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There is no room left for Erdogan in Sudan turmoil

Sudan’s international failures have provided Turkish President Recep Tayyip Erdogan several opportunities, but now some of the moves are likely to generate significant costs for Turkey.

Sudan, which been in turmoil since President Omar al-Bashir's removal from power, was a country where Turkey had surprisingly high-level and close relations. Turkish President Recep Tayyip Erdogan visited Sudan in December 2017 and Bashir reciprocated despite all the controversy it generated.

Turkish exports to Sudan grew along with Turkey's sudden presence at Suakin Island and unexpected military agreements. In April, when Bashir was ousted, Erdogan reacted angrily, saying the coup was actually against Turkey. In June, the Turkey-Sudan friendship platform organized a protest in Istanbul against the Sudanese military intervention.

A scholar working at a state university who specializes in military and intelligence issues said on condition of anonymity, “The coup felt like it targeted Turkey because we failed to invest in players other than Bashir who was inevitably on his way out. Turkey provides scholarships for Sudanese students and brags about all their cultural connections, which are great, but what is the return on these investments in the post-Bashir era? Will we ever know how much Turkey lost in Sudan?”

Since the initial angry burst from Erdogan, Turkey has been quiet about the developments except for a few routine announcements from the Foreign Ministry. Indeed, Egypt, Saudi Arabia and the United Arab Emirates appear to have closer relations with the military junta in Sudan than the Turkey-Qatar axis does. Does this mean there is no room for Erdogan in post-coup Sudan?

Some scholars say there is reason for optimism once Sudanese politics stabilize, but most agree that Erdogan thrives in high-risk one-to-one relations built on personal handshakes. These relations with minimal record keeping are based on mutual trust and little transparency. When proper institutional structures are not established, if one leader is taken out of the picture, the relationship can be shattered and investments and promises may become null and void.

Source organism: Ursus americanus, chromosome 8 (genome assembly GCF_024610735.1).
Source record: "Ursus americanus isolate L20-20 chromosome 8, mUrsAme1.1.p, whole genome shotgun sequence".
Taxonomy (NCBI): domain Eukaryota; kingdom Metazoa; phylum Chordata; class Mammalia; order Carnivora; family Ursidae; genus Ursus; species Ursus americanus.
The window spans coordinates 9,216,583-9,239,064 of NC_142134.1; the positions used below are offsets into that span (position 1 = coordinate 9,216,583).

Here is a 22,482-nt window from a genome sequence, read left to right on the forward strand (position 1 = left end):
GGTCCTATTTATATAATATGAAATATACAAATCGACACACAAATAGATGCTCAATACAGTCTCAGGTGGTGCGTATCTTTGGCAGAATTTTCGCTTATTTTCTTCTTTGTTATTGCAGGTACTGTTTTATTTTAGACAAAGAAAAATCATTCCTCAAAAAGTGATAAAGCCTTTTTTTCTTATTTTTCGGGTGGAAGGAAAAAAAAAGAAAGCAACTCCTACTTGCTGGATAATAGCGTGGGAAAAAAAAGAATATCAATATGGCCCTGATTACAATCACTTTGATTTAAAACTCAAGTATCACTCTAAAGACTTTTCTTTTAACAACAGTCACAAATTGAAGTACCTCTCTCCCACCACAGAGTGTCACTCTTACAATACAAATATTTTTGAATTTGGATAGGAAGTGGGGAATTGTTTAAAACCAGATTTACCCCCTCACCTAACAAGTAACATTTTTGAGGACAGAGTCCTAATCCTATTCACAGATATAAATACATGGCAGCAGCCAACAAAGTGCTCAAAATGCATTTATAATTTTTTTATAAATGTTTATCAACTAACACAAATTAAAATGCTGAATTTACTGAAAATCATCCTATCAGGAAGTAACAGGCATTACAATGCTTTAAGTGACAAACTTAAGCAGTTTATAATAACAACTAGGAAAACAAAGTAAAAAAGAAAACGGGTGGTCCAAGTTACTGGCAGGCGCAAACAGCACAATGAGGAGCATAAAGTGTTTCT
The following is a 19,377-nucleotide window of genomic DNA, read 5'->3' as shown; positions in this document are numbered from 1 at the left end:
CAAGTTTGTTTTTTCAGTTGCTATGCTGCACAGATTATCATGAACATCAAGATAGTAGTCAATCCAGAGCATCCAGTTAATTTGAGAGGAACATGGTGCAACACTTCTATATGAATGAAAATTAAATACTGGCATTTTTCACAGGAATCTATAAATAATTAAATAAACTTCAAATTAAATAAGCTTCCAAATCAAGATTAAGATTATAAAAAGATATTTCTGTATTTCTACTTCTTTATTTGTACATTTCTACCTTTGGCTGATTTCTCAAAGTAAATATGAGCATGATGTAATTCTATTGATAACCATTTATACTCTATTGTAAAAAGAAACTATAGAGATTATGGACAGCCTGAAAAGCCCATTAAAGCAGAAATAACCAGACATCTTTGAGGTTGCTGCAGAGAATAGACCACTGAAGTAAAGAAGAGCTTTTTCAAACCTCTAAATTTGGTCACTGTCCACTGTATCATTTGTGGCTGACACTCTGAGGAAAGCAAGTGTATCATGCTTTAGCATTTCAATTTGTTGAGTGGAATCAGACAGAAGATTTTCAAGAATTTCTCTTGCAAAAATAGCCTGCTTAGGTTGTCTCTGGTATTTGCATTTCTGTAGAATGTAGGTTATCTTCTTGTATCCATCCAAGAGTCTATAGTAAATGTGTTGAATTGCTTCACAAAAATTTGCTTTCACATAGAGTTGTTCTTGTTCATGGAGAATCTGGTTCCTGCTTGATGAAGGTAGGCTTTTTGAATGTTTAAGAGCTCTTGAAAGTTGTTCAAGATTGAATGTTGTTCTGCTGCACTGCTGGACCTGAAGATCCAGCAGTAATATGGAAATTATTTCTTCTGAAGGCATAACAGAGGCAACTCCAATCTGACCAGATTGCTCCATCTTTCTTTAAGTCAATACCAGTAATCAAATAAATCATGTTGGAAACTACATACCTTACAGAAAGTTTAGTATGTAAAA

A diplomat who has worked in Africa for the last three years told Al-Monitor, “There was the facade of institutional setup" of treaties, visits and so forth, but that "tenders and contracts were handled on the basis of domestic crony systems.” Indeed, the financial relations are quite complex. For example, in 2017 a news report about production of Nigerian military uniforms shows an investment from a Turkish textile company, Sur Textile Mills. The report said both the Qatari military and Sudanese government each hold 33% shares in the company.

The diplomat confirmed that several similar firms with Turkish connections used to operate in Sudan. He said, “Some of the investors in Sudan who have Qatari or Turkish citizenship have left, but there are still bigger investments such as the airport in Khartoum.” 

After a series of unsuccessful attempts by different countries, Summa, an Istanbul-based Turkish construction company, announced in 2018 that it would start to build a new, $1.15 billion Khartoum airport in a year. The diplomat emphasized that “locals have their doubts about how this project would be completed, not necessarily because it is a Turkish company but because it has been delayed so many times before. That said, we hear some firms with links in Turkey are under scrutiny from the new government because they had close relations with the Bashir government. Although Turkey tries hard to make official announcements that it would like good relations with the people of Sudan, the junta will not forget the close links between Erdogan and Bashir, or that Erdogan referred to Bashir as ‘my brother.’ Warm relations with fallen leaders means payback time.”

For example, Turkey leased 780,500 hectares (3,000 square miles) of farming land from Sudan for 99 years. After the coup, opposition parliamentarian Ilhami Ozcan Aygun of the Republican People’s Party asked the government what will happen to that lease and how would this affect Turkish agricultural production, which is already suffering. Aygun posed a crucial question for the government about whether it can renegotiate the lease or even talk to the military junta.  A seasoned journalist, Ali Ekber Yildirim, confirmed Sudan annulled the agreement.